Potential savings may vary based on the interest rates, balances and remaining repayment term of the loans you are seeking to refinance. Your overall repayment amount may be higher than the loans you are refinancing even if your monthly payments are lower. Variable rate options will fluctuate over the term of your loan with changes in the LIBOR (or other index utilized by the lender) rate, and will vary based on applicable terms and presence of a cosigner. Fixed interest rates may be based on applicable terms and presence of a co-signer. Additional terms and conditions, and rates are subject to change at any time without notice and may not be available in all states or for all types of current student loans. Such changes should only apply to applications taken after the effective date of change. Please note: Due to federal regulations, Lenders are required to provide every potential borrower with disclosure information before they apply for a private student loan. The Lender you select is required to provide you with an Application Disclosure and an Approval Disclosure within the application process before you accept the terms and conditions of your loan. solvable is not a lender or creditor, it does not offer, extend or alter credit terms. Only participating lenders can perform the full application and deliver the required disclosures, please ask your lender about rates, terms, fees, and potential discounts that may be available for each product.
Certain federal and private student loans may not be eligible for consolidation/refinance.
Certain consolidation/refinance plans may result in higher monthly payments or negative consequences (i.e. prepayment penalties).
Consolidation/refinance may lead to other negative results, such as loss of grace periods.
Loans in default generally cannot be consolidated until completion of a repayment trial plan so tell your lender if you are in default and determine relevant options (be wary of those asking for upfront fees as well)
Other options or programs may fit your needs (i.e. personal loan, debt consolidation and/or debt relief). Consult your financial and/or tax advisor prior to making any decisions.
Solvable is not a creditor as it does not offer, extend or alter credit; rather it is an online market lead generator that allows consumers to shop and compare rates, terms and costs associated with financial products such as mortgages, auto loans, personal loans, student loans, etc. solvable does not originate or fund any product it markets; rather it has a network of lenders or Partners/affiliates. You may choose to speak with one or more of these lenders or Partners/affiliates to determine what your actual terms and savings may be. Only a lender can provide you with a formal application for credit, your inquiry form here is merely an expression of interest and/or intent to obtain credit or assistance. You must discuss your actual credit situation and fill out the lender’s required documents prior to obtaining an extension of credit. Network lenders may not have the best or the lowest rates so you are encouraged to continue to shop and compare additional lenders, credit unions, local financial institutions, etc. to ensure you are truly getting your best deal for your situation.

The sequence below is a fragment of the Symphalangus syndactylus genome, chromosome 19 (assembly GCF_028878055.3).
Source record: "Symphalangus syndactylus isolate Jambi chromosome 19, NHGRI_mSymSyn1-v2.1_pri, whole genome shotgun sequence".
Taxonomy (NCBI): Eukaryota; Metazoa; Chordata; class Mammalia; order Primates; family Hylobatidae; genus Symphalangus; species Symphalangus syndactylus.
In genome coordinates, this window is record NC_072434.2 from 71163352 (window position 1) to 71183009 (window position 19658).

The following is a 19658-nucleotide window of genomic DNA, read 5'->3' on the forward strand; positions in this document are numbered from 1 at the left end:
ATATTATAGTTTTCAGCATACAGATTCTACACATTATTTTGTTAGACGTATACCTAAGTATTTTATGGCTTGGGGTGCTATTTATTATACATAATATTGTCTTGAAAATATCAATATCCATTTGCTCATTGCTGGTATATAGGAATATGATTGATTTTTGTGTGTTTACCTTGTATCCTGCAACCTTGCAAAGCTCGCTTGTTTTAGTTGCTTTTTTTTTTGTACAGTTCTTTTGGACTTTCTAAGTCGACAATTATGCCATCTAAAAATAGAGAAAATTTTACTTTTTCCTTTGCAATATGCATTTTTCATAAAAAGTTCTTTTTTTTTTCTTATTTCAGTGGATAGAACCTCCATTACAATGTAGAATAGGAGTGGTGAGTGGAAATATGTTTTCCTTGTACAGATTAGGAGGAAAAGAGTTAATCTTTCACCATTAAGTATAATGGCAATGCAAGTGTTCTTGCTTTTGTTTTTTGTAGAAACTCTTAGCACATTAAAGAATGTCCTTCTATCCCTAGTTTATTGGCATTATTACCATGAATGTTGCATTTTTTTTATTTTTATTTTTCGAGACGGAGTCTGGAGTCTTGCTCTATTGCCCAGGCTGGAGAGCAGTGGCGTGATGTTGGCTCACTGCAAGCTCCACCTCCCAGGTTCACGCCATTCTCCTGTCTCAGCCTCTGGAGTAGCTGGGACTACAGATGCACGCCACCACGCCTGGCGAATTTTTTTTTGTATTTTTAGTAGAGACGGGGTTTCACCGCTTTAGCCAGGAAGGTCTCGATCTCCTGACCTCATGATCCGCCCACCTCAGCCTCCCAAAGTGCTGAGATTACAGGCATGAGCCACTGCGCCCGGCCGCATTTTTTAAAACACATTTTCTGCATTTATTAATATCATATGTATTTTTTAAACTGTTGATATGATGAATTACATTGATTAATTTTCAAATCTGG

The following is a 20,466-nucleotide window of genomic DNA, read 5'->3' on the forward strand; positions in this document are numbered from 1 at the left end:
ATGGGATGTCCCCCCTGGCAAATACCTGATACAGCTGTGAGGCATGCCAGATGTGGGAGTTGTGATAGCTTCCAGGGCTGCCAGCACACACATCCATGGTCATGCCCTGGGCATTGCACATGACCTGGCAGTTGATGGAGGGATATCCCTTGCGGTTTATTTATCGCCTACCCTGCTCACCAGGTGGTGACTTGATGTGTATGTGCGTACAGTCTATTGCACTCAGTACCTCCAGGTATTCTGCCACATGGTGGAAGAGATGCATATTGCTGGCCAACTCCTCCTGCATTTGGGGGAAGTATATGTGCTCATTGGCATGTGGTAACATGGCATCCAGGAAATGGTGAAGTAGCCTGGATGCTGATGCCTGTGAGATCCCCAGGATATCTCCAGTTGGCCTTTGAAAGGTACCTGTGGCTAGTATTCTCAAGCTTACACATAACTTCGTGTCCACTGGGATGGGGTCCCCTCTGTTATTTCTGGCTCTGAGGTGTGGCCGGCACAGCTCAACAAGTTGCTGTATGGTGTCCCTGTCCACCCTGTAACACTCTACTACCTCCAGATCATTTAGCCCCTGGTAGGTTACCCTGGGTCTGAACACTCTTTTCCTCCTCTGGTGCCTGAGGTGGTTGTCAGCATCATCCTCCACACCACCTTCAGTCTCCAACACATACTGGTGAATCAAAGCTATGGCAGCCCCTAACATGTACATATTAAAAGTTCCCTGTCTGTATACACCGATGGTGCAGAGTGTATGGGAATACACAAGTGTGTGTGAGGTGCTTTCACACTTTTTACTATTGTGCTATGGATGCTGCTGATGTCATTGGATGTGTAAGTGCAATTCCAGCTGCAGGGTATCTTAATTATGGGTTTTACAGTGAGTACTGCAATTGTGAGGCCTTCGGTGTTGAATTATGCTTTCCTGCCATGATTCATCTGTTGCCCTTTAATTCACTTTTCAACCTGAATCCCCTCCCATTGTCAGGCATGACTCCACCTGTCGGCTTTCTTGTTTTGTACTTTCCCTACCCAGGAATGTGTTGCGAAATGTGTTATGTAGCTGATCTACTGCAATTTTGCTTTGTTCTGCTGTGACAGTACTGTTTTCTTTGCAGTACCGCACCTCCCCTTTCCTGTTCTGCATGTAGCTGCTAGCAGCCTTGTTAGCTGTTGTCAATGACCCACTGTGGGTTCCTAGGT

You should contact your tax professional or other financial advisor to determine if you can actually realize savings by refinancing when it can extend the life of your current loan. You should ask the lender about all terms, rates, fees and costs associated with each product and if you will realize a net tangible benefit from the same. All initial estimated savings is done by trying to calculate what your rate may be; however, solvable does not have that information and cannot guarantee potential savings or that lenders will approve you for such product that would warrant those savings. Rates are not guaranteed and change daily. Lenders/Brokers/Dealers/Partners that perform the actual underwriting will have to determine if you meet their underwriting criteria which is unknown to solvable at the time of matching/offer/quote delivery. All amounts are estimates and examples only and do not represent an actual offer.
Congrats! You're One Step Closer To Resolving Your Tax Debt.